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EPA Administrator Scott Pruitt testifies before the House Energy and Commerce Committee. Pete Marovich/Getty Images)

Environmental Protection Agency Administrator Scott Pruitt has told his associates that he's interested in becoming Attorney General, should the position become vacant, sources told Politico.

The backdrop: The revelation on Friday comes a day after two top Republicans of the influential conservative House Freedom Caucus said Attorney General Jeff Sessions should step down, citing intelligence leaks to the media from the Department of Justice Department and the agency's handling of the probe into President Trump's campaign ties to Russian operatives.

What's happening: Sources close to the president told Politico Trump has grown to like Pruitt, who has rolled back a number of Obama-era environmental regulations. But it's unclear whether he would be on the shortlist for the position, amid rumors that Sessions may soon step down, per Politico. The EPA denied that Pruitt is eyeing the position.

The Big picture: Pruitt's political aspirations beyond EPA have been clear even before he took the job he has now. Speculation has swirled he has been considering running for the Senate or governor in Oklahoma, where he's from.

Be smart: The attorney general role is probably more fit for Pruitt, whose background is as a lawyer. He was attorney general of Oklahoma for most of the Obama administration and sued the former president on many of his top priorities across policy areas, including environmental issues.

Go deeper

Scoop: Gina Haspel threatened to resign over plan to install Kash Patel as CIA deputy

CIA Director Gina Haspel. Photo: Win McNamee/Getty Images

CIA Director Gina Haspel threatened to resign in early December after President Trump cooked up a hasty plan to install loyalist Kash Patel, a former aide to Rep. Devin Nunes (R-Calif.), as her deputy, according to three senior administration officials with direct knowledge of the matter.

Why it matters: The revelation stunned national security officials and almost blew up the leadership of the world's most powerful spy agency. Only a series of coincidences — and last minute interventions from Vice President Mike Pence and White House counsel Pat Cipollone — stopped it.

Updated 11 hours ago - Politics & Policy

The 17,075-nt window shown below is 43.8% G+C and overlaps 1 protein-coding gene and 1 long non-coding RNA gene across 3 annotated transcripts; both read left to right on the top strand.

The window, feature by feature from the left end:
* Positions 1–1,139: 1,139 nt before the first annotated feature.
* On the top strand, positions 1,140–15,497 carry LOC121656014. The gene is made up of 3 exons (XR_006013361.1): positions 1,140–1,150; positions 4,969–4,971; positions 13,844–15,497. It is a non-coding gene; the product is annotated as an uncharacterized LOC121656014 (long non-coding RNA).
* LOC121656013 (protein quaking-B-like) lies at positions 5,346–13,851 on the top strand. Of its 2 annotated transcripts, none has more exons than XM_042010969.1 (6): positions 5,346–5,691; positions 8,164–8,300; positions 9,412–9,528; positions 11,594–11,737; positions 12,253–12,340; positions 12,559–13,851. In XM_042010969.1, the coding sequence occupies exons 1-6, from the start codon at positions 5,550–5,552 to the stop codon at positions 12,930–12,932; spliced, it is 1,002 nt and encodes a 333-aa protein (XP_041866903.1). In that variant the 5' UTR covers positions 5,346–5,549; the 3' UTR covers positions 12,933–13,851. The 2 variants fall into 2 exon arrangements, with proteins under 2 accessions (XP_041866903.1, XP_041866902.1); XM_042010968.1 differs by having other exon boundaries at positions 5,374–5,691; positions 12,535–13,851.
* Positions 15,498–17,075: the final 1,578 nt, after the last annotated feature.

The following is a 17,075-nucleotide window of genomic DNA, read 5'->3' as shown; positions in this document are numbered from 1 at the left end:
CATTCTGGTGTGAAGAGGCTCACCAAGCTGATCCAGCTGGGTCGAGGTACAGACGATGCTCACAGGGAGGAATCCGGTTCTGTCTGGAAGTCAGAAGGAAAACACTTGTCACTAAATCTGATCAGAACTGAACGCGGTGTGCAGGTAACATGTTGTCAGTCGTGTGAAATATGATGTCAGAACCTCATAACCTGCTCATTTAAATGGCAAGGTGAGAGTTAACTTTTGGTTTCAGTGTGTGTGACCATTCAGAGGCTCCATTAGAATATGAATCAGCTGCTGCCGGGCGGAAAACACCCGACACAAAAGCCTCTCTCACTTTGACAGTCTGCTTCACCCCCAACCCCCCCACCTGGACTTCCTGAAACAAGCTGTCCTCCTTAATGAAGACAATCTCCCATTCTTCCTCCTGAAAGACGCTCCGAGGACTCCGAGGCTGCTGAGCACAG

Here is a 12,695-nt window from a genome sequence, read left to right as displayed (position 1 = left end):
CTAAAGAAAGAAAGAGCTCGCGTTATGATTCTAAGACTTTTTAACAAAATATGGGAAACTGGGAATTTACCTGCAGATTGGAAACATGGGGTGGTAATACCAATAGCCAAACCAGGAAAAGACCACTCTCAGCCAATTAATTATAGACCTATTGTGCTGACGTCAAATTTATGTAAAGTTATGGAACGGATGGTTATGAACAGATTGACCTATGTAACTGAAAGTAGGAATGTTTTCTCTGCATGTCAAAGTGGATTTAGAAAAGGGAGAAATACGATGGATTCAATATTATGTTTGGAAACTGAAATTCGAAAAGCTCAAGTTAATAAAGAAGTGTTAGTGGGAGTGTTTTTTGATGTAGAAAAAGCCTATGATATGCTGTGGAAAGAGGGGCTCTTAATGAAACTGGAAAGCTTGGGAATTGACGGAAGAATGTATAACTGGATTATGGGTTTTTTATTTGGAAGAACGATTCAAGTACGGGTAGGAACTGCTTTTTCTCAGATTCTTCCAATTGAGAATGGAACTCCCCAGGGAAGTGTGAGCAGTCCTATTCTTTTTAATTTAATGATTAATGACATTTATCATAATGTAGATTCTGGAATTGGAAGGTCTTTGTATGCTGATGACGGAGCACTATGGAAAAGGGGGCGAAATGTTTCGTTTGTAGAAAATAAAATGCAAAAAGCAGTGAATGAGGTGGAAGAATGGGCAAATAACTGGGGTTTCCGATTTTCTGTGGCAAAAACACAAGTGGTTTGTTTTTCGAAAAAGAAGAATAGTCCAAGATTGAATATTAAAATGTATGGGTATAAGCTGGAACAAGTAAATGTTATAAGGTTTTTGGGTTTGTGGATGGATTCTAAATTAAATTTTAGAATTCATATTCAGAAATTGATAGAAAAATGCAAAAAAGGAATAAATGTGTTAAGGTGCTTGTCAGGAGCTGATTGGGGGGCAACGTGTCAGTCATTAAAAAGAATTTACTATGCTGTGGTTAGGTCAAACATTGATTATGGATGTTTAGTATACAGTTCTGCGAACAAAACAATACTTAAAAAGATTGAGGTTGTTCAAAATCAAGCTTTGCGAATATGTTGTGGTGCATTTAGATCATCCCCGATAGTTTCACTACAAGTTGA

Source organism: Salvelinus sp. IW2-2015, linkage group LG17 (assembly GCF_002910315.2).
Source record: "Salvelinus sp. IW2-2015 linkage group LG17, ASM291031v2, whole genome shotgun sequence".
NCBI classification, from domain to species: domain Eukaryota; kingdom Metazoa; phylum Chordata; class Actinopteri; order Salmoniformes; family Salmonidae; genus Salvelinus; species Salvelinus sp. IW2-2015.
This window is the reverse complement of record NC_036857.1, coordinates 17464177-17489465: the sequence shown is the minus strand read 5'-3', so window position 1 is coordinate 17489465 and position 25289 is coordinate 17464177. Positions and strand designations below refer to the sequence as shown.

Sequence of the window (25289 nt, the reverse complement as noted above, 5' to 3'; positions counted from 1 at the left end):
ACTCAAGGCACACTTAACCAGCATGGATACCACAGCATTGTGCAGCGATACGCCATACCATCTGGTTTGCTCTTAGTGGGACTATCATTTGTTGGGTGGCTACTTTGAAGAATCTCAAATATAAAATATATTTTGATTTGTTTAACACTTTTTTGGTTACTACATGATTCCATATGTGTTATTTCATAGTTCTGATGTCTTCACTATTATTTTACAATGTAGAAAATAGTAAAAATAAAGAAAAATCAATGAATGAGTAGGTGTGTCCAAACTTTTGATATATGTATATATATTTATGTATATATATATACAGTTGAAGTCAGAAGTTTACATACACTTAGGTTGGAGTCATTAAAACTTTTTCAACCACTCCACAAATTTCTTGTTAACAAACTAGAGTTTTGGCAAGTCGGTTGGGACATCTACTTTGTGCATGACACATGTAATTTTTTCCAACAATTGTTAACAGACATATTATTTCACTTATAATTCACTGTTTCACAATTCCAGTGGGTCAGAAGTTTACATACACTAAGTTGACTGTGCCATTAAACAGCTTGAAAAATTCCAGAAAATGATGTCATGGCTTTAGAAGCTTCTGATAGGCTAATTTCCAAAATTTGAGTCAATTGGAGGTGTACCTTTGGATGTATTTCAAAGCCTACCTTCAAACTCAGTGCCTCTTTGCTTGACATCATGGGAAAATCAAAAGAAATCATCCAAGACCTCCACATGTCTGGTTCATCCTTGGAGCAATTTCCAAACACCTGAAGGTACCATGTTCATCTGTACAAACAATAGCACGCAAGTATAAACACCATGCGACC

Coronavirus dashboard

Illustration: Sarah Grillo/Axios

  1. Health: Coronavirus deaths reach 4,000 per day as hospitals remain in crisis mode — CDC warns highly transmissible coronavirus variant could become dominant in U.S. in March.
  2. Politics: Biden says, "We will manage the hell out of" vaccine distribution — Biden taps ex-FDA chief to lead Operation Warp Speed amid rollout of COVID plan — Widow of GOP congressman-elect who died of COVID-19 will run to fill his seat.
  3. Vaccine: Battling Black mistrust of the vaccines"Pharmacy deserts" could become vaccine deserts — Instacart to give $25 to shoppers who get vaccine.
  4. Economy: Unemployment filings explode againFed chair: No interest rate hike coming any time soon —  Inflation rose more than expected in December.
  5. World: WHO team arrives in China to investigate pandemic origins.

John Weaver, Lincoln Project co-founder, acknowledges “inappropriate” messages

John Weaver aboard John McCain's campaign plane in February 2000. Photo: Robert Schmidt/AFP via Getty Images)

John Weaver, a veteran Republican operative who co-founded the Lincoln Project, declared in a statement to Axios on Friday that he sent “inappropriate,” sexually charged messages to multiple men.

  • “To the men I made uncomfortable through my messages that I viewed as consensual mutual conversations at the time: I am truly sorry. They were inappropriate and it was because of my failings that this discomfort was brought on you,” Weaver said.
  • “The truth is that I'm gay,” he added. “And that I have a wife and two kids who I love. My inability to reconcile those two truths has led to this agonizing place.”